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Local residents share 9/11 memories

September 10, 2006
(Page 4 of 7)

Those people on that plane are heroes in my eyes. They gave their lives to save a lot of people they did not know. My youngest daughter was married on Sept. 15. They put flowers on the alter for everyone who lost their lives. She was going to postpone her wedding, but was told it would be all right to go ahead.

I still think of that day and my heart still breaks for all those families. I pray every night for my family to be safe, I hope this never happens again.

- Shirley Stotelmyer

I work for USDA at 14th and Independence Avenue. I commute to Washington on the MARC train from Brunswick and live in Southern Washington County near the C&O Canal. I also ride a bike from Union Station to work.

I remember the events on that day as if it happened yesterday.

I left that morning for work as usual except that I forgot my cell phone. I remembered it as I was getting into my car but figured I wouldn't need it and I was running too late to go inside and get it. As it turned out, it might have been useful.


A meeting had been scheduled for 9 a.m. but before we got together, someone announced that a plane had crashed into the World Trade Center. With little interest in the meeting, everyone sought out radios or televisions to see what had happened.

When the second plane hit, most people, including myself, figured it was no coincidence and many people started leaving for home. We heard a rumor that a car bomb had gone off at the state department, the Pentagon had been hit and that a plane was headed toward the White House.

About that time, we were told that the government was closing and we were ordered out of the building.

I headed for my bike and took the ride across town to Union Station. Hundreds of people were standing around outside as the building had been closed and reports were that no trains were running. I sat under a tree across the street from Union Station watching the events unfold on a handheld television. All of the businesses were closing up including the hotdog vendors, so I could not find anywhere to buy some lunch.

Eventually, I headed down to a nearby hotel bar, where I attempted to use a phone but could not get through.

With Union Station closed, and Washington looking more and more deserted, I rode back to USDA. By then, the bumper-to-bumper traffic was gone, replaced by empty streets except for the many patrol cars parked with their lights flashing. I rode down the center stripe on Independence Avenue. Smoke from the Pentagon was off in the horizon. It was a rather surreal experience.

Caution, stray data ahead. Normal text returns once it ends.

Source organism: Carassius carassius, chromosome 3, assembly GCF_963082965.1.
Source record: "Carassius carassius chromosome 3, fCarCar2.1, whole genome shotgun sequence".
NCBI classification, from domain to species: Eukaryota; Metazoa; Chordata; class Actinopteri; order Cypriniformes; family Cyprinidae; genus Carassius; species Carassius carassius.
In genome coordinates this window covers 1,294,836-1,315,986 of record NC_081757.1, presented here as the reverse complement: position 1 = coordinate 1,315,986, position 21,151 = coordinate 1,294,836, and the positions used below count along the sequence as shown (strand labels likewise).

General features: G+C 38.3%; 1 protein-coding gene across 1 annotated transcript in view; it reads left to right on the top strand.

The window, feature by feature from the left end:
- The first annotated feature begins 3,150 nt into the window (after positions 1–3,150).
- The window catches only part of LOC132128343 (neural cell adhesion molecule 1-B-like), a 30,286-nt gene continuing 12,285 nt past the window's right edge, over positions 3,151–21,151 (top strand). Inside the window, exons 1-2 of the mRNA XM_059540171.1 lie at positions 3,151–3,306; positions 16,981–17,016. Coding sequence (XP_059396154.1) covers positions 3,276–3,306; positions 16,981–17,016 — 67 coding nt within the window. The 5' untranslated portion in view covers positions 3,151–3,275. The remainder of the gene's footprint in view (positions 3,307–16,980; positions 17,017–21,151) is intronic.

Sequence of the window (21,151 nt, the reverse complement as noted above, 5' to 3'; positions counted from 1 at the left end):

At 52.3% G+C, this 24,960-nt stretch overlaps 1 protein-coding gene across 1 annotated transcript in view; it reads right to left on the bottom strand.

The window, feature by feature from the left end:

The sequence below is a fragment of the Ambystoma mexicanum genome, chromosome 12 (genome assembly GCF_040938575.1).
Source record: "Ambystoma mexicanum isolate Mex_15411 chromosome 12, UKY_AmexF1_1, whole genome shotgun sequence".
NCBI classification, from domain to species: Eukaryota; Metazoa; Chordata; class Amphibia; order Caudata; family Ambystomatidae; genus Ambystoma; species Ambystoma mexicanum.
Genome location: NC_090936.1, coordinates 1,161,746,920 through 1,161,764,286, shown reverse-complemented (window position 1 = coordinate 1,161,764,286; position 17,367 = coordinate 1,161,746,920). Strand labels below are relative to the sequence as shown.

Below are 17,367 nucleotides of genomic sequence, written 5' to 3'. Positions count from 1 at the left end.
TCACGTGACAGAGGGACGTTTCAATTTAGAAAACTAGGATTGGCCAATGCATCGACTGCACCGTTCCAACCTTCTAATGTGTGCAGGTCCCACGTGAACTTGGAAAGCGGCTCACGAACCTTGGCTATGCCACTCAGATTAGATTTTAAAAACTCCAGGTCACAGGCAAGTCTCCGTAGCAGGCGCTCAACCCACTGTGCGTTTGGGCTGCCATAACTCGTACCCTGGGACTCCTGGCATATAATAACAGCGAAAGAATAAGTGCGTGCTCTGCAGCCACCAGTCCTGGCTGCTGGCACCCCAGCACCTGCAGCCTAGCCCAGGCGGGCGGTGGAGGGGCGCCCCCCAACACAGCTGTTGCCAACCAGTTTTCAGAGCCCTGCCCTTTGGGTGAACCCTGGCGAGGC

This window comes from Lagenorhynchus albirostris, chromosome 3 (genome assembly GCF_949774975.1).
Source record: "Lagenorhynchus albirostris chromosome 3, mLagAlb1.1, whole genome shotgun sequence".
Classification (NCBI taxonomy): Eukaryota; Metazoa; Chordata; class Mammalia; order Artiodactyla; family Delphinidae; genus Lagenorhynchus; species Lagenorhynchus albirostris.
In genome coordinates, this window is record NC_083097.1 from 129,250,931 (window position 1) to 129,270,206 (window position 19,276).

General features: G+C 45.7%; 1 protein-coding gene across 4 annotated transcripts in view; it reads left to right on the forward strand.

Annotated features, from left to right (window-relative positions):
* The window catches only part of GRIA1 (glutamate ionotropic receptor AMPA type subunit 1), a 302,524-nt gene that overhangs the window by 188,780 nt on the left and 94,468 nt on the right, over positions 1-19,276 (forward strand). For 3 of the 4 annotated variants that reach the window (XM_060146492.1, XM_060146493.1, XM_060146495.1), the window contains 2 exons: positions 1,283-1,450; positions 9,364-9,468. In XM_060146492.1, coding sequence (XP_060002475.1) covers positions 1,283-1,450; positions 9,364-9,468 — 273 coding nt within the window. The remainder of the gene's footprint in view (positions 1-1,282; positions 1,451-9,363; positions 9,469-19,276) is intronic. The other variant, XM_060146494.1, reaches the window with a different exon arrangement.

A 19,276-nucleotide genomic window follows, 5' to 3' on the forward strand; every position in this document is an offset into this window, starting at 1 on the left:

It was approaching 1 p.m. and I thought I would head back to Union Station to see if I could get a train out of DC. I was also debating whether I should instead start the 50 mile ride up the C&O canal to get home.

When I got to Union station, the crowds were gone but as far as the radio was saying, no trains were leaving and the guards around the building would not provide any information. I noticed people entering the lower entrance to the Metro on First Street so I parked my bike to investigate. I was able to get inside and up to the MARC trains where one train was set to leave for Brunswick.

While the story in itself is not that remarkable, what I remember most is the experience of riding my bike down Independence with no traffic and a large security presence. At the time, it did not seem real. I felt a certain amount of apprehension thinking some over-jittery security person would see me as a threat and take a shot at me.

Looking across the Potomac at the large plume of smoke rising from the direction of the Pentagon just added to the chill. There was also the confusion of not knowing what to do or where to go.

I think if a similar event were to occur, there would be little change from 9/11. I learned that ultimately, I will need to be responsible for myself and my needs. It may be that I will have to take the 50-mile ride down the C&O Canal. At least my family knows that will be where to look for me.

- William George
Southern Washington County

I had been working the night shift at First Data, and had gotten home about 7 a.m. I had been up for 18 hours at that point. I stayed up for another hour or so, and then I was ready for bed.

I hadn't been asleep long when my significant other came bursting through the bedroom door to let me know about the first plane hitting the Twin Towers. Of course I had just hit that part of the sleep cycle that when interrupted the mind can be sort of incoherent at first. I remember saying at that point that I'd watch the news broadcast when I got up.

My thinking was that it had just been another airline crash, but then again my mind was still in a fog.

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